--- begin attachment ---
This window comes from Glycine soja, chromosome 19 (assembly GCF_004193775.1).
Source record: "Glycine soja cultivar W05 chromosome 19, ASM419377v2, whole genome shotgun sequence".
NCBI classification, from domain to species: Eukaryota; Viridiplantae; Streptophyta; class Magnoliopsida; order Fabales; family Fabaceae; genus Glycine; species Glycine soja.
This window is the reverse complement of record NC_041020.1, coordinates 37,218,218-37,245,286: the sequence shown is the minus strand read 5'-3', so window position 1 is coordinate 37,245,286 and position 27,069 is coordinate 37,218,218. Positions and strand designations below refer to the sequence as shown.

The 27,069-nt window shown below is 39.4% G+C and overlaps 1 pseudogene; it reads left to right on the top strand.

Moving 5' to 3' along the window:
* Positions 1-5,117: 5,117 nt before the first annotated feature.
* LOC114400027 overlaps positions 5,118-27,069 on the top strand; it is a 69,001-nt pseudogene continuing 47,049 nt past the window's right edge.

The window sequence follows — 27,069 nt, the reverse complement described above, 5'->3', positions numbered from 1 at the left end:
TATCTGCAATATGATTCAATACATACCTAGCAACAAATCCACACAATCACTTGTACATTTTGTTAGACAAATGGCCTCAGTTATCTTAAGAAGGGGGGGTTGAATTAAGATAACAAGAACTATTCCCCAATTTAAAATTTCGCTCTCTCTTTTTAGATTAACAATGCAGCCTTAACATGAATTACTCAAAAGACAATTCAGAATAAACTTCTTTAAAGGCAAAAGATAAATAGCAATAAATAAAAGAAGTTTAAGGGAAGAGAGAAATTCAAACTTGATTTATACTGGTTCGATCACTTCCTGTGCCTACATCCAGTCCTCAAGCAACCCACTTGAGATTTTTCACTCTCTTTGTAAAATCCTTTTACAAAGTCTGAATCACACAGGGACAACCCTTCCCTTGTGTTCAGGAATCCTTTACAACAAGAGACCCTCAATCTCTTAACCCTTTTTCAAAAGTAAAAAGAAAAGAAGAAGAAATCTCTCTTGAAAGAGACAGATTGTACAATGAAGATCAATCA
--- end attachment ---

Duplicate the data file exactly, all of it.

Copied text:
This window comes from Glycine soja, chromosome 19 (assembly GCF_004193775.1).
Source record: "Glycine soja cultivar W05 chromosome 19, ASM419377v2, whole genome shotgun sequence".
NCBI classification, from domain to species: Eukaryota; Viridiplantae; Streptophyta; class Magnoliopsida; order Fabales; family Fabaceae; genus Glycine; species Glycine soja.
This window is the reverse complement of record NC_041020.1, coordinates 37,218,218-37,245,286: the sequence shown is the minus strand read 5'-3', so window position 1 is coordinate 37,245,286 and position 27,069 is coordinate 37,218,218. Positions and strand designations below refer to the sequence as shown.

The 27,069-nt window shown below is 39.4% G+C and overlaps 1 pseudogene; it reads left to right on the top strand.

Moving 5' to 3' along the window:
* Positions 1-5,117: 5,117 nt before the first annotated feature.
* LOC114400027 overlaps positions 5,118-27,069 on the top strand; it is a 69,001-nt pseudogene continuing 47,049 nt past the window's right edge.

The window sequence follows — 27,069 nt, the reverse complement described above, 5'->3', positions numbered from 1 at the left end:
TATCTGCAATATGATTCAATACATACCTAGCAACAAATCCACACAATCACTTGTACATTTTGTTAGACAAATGGCCTCAGTTATCTTAAGAAGGGGGGGTTGAATTAAGATAACAAGAACTATTCCCCAATTTAAAATTTCGCTCTCTCTTTTTAGATTAACAATGCAGCCTTAACATGAATTACTCAAAAGACAATTCAGAATAAACTTCTTTAAAGGCAAAAGATAAATAGCAATAAATAAAAGAAGTTTAAGGGAAGAGAGAAATTCAAACTTGATTTATACTGGTTCGATCACTTCCTGTGCCTACATCCAGTCCTCAAGCAACCCACTTGAGATTTTTCACTCTCTTTGTAAAATCCTTTTACAAAGTCTGAATCACACAGGGACAACCCTTCCCTTGTGTTCAGGAATCCTTTACAACAAGAGACCCTCAATCTCTTAACCCTTTTTCAAAAGTAAAAAGAAAAGAAGAAGAAATCTCTCTTGAAAGAGACAGATTGTACAATGAAGATCAATCA